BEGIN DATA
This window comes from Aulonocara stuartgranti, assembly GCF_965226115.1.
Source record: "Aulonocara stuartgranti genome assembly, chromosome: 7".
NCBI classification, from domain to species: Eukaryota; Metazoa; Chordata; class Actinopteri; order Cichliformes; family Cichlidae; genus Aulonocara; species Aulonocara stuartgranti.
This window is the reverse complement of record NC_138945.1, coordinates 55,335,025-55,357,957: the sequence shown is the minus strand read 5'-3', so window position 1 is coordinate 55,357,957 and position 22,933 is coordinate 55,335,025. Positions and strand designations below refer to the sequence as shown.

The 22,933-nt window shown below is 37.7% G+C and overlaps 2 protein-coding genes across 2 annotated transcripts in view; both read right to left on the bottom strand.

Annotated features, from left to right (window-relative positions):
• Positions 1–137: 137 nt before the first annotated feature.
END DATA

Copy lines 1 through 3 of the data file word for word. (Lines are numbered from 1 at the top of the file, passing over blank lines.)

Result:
This window comes from Aulonocara stuartgranti, assembly GCF_965226115.1.
Source record: "Aulonocara stuartgranti genome assembly, chromosome: 7".
NCBI classification, from domain to species: Eukaryota; Metazoa; Chordata; class Actinopteri; order Cichliformes; family Cichlidae; genus Aulonocara; species Aulonocara stuartgranti.